By Eric Lewis, Times & Transcript | link to original article (subscribers only)

New Brunswick just became a little more attractive to graduate students.

The provincial government has invested $7 million into a new program launched by the New Brunswick Innovation Foundation that aims to retain and attract graduate students to the province’s post-secondary institutions.

“We have quality institutions, we have good researchers and professors, plus if we add this new incentive to recruit students then we should be able to increase the number of graduate students coming into the province of New Brunswick or remaining (here) to do their graduate studies,” said Dr. Roger Gervais, vice-president of research with NBIF.

Until this program was announced last week, the province offered no stipends to graduate students while other provinces, such as Ontario and Alberta, offered $5,000 and $3,500 respectively.

“This was putting our universities at a disadvantage to recruit students or even to retain students in this province,” Gervais said.

Under the new program, graduate students and doctoral students can access between $4,000 and $21,000 in funding. The initiative is expected to benefit more than 750 graduate students over a five-year period.

“Sometimes it comes down to that – if one professor can offer a student another $7,000, then they may be more likely to accept that offer compared to one where they’re only offered $3,500,” explained Chet Wesley, director of market and communications with NBIF.

“We know that supporting graduate studies helps build an innovative economy,” said Jody Carr, minister of post-secondary education, training and labour. “As such, it is an essential part of creating opportunities for job growth. It is also a key factor in rebuilding New Brunswick that will help keep our young people at home while attracting talented students from outside the province.”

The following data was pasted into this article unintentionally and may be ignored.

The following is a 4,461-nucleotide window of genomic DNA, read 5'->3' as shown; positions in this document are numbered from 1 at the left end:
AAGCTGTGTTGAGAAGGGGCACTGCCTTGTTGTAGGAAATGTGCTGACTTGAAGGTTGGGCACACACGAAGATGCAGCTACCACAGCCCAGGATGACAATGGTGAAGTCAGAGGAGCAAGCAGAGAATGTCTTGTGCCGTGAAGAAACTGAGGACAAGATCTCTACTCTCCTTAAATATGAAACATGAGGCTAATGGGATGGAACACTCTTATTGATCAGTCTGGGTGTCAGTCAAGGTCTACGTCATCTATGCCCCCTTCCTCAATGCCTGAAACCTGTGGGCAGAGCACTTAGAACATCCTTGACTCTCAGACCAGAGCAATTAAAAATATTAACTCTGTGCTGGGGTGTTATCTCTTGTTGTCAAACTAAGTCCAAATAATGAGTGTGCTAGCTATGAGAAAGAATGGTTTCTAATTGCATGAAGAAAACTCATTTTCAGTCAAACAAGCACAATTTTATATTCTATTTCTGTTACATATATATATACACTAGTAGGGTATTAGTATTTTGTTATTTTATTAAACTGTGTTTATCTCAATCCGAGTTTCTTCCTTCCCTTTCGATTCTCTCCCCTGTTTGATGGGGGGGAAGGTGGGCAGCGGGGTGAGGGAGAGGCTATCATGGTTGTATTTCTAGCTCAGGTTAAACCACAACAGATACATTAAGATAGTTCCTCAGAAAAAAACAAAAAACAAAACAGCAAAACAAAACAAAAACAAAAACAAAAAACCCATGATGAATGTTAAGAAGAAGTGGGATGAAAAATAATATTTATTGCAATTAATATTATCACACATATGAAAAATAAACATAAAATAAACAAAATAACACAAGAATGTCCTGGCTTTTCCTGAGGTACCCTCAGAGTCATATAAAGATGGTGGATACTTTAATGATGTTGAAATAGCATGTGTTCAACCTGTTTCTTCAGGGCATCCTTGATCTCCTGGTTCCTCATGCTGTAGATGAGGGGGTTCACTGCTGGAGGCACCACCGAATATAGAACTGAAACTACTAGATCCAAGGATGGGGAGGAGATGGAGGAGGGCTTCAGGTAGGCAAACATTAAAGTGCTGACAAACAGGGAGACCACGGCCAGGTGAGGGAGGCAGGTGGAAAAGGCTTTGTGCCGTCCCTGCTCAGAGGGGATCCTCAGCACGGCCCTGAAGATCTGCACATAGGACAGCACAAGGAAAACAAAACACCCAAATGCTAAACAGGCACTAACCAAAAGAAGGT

The scholarship is meant to top up those issued by the Canadian Institutes of Health Research, the Natural Sciences and Engineering Research Council and the Social Sciences and Humanities Research Council, known as the Tri-Council.

The new scholarships are for eligible students who register for full-time studies to complete a graduate program in one of the province’s publicly funded post-secondary institutions.

To be eligible, graduates must be nominated by a Canadian post-secondary institution to receive a Tri-Council scholarship award or be studying in a discipline related to social innovation or in one of the STEM disciplines (science, technology, engineering and mathematics) and have an excellent student record.

Foreign students who receive a peer-reviewed Canadian scholarship are also eligible for these scholarships and all scholarship recipients are eligible for funding under the separate Research Assistantships Initiative.

In February, the provincial government announced an $80-million investment in innovation and research and development. In addition to the new graduate student program, more than $52 million of this funding has been allocated to various initiatives.

NBIF is an independent, not-for-profit corporation that invests in new growth-oriented companies and applied research activities.